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Thursday, October 31, 2013

Indian-American, UT, Texas A&M Astronomers team Discover Universe’s Most Distant Galaxy

Image credit: V. Tilvi, Texas A&M; S.L. Finkelstein, UT Austin; C. Papovich, Texas A&M; CANDELS Team and Hubble Space Telescope/NASA
Image credit: V. Tilvi, Texas A&M; S.L. Finkelstein, UT Austin; C. Papovich, Texas A&M; CANDELS Team and Hubble Space Telescope/NASA
Washington -- Astronomers, including an Indian-American, have discovered the most distant spectroscopically confirmed galaxy ever found - one created within 700 million years after the Big Bang.

"It's exciting to know we're the first people in the world to see this," said Vithal Tilvi, a post-doctoral research associate at Texas A&M, a research-intensive flagship university, and co-author of the paper published in the latest edition of the journal Nature.
"It raises interesting questions about the origins and the evolution of the universe," said Tilvi, born in Goa, India.
He attended Goa University and also worked at the National Institute of Oceanography, Dona Paula, and at the National Antarctic Research Centre, Vasco.
The paper's lead author is Steven Finkelstein, an assistant professor at the University of Texas at Austin and 2011 Hubble Fellow.
Light from the galaxy, designated by scientists as z8_GND_5296, took about 13.1 billion years to reach the orbiting Hubble Space Telescope and the Keck Observatory in Hawaii, both of which detected the galaxy in infrared light.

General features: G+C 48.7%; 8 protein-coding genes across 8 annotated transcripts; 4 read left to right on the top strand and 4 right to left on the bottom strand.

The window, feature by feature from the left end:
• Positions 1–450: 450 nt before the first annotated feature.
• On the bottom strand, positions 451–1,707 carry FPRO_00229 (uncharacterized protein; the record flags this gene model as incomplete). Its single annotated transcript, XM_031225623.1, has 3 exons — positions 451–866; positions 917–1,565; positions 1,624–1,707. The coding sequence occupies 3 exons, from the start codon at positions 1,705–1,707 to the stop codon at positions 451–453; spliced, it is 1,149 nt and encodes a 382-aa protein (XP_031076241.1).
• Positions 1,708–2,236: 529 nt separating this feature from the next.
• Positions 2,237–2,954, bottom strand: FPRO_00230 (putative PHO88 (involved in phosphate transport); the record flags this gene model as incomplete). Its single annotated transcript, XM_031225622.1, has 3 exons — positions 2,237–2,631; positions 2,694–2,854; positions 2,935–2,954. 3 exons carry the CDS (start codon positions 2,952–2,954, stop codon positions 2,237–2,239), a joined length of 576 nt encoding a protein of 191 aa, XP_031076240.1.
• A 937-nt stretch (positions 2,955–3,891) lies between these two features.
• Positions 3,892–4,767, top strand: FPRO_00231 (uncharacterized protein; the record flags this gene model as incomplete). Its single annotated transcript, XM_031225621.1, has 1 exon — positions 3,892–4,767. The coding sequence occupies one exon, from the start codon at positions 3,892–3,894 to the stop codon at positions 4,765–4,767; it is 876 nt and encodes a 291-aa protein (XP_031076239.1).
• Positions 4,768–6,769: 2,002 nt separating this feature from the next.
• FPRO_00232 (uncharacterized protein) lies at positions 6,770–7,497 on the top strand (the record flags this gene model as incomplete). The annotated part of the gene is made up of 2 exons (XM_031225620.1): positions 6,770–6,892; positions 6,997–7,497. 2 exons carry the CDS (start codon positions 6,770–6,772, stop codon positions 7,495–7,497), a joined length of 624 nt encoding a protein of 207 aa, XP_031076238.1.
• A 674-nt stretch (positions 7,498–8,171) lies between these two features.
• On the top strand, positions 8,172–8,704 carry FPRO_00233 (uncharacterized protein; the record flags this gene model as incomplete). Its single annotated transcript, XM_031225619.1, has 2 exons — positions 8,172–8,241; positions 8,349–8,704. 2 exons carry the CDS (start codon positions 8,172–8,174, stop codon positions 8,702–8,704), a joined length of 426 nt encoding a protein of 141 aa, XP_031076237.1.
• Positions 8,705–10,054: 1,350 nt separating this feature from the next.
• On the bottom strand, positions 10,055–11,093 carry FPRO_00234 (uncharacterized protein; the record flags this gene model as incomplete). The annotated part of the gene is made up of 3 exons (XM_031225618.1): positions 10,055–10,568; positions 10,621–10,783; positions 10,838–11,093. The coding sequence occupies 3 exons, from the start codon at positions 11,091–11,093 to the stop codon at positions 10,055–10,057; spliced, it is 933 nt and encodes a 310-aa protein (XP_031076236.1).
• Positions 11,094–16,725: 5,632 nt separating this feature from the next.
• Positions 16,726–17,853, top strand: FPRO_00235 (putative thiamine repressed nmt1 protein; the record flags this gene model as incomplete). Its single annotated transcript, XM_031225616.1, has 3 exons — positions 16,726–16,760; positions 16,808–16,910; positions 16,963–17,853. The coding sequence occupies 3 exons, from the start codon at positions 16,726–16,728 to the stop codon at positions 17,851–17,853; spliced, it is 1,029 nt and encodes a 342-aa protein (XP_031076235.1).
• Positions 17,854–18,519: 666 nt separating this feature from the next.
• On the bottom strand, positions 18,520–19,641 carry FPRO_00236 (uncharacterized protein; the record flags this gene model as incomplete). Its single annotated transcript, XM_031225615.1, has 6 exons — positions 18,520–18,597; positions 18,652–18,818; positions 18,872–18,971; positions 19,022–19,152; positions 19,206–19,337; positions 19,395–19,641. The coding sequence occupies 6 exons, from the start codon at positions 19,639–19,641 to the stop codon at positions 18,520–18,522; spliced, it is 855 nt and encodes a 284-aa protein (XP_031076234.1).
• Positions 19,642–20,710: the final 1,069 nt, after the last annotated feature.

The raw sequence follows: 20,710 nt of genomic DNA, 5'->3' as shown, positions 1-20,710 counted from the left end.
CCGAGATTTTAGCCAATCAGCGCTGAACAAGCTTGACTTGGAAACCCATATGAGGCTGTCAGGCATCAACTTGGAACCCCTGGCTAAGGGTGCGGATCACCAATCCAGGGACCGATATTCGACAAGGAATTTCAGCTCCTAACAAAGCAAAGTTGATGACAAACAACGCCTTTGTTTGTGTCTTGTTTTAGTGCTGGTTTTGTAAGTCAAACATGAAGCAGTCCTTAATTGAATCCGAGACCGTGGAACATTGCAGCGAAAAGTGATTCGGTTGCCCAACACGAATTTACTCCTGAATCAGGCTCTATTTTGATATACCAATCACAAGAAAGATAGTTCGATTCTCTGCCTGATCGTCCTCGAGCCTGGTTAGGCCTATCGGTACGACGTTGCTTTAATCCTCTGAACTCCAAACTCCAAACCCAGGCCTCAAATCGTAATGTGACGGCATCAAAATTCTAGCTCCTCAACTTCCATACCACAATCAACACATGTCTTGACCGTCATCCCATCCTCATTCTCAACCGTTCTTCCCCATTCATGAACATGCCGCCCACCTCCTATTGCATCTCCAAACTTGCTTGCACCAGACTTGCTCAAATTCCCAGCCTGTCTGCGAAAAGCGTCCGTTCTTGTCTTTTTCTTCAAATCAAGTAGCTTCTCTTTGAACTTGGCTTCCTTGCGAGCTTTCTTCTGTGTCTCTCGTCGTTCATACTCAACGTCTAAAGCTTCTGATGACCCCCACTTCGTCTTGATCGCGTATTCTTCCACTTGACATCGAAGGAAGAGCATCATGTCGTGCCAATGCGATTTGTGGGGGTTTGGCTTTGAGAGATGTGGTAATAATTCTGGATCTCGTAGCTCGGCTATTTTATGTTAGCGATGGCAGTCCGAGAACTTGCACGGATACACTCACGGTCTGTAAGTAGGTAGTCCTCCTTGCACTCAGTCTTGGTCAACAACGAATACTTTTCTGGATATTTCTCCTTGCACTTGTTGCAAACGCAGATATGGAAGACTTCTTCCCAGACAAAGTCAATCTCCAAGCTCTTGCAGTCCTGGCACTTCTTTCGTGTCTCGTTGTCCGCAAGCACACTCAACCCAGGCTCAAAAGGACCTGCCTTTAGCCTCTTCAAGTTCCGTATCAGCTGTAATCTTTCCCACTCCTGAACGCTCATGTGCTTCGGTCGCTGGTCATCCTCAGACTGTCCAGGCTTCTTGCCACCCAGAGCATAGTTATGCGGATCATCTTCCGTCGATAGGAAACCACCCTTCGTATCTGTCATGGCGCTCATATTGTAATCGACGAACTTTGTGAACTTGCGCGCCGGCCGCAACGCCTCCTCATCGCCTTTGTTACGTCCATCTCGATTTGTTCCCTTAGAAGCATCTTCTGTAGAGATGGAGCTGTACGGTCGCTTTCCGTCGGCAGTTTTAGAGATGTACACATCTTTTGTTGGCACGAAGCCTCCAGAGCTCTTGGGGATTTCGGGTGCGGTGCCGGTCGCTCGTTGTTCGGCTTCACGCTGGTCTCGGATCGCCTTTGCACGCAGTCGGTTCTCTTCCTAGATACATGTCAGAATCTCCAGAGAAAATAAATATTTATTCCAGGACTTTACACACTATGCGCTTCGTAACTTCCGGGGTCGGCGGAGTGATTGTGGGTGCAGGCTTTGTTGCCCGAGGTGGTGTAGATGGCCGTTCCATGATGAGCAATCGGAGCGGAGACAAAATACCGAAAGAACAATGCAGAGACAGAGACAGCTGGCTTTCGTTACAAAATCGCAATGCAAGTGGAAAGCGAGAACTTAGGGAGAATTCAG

The researchers suspect they may have zeroed in on the era when the universe made its transition from an opaque state in which most of the hydrogen was neutral to a translucent state in which most of the hydrogen is ionised.
Tilvi notes this is one of two major changes in the fundamental essence of the universe since its beginning - the other being a transition from a plasma state to a neutral state. He is leading the effort on a follow-up paper that will use a sophisticated statistical analysis to explore that transition further.
"Everything seems to have changed since then," Tilvi said. "If it was neutral everywhere today, the night sky that we see wouldn't be as beautiful. What I'm working on is studying exactly why and exactly where this happened. Was this transition sudden, or was it gradual?"
The Nature paper is the result of raw data gleaned from a powerful Hubble Space Telescope imaging survey of the distant universe called CANDELS, or Cosmic Assembly Near-Infrared Deep Extragalactic Legacy Survey.
Using that data, the team was armed with 43 potential distant galaxies and set out to confirm their distances.
Tilvi, Finkelstein and his graduate student, Mimi Song, detected only one galaxy during their two nights of observation at Keck, but it turned out to be the most distant ever confirmed.

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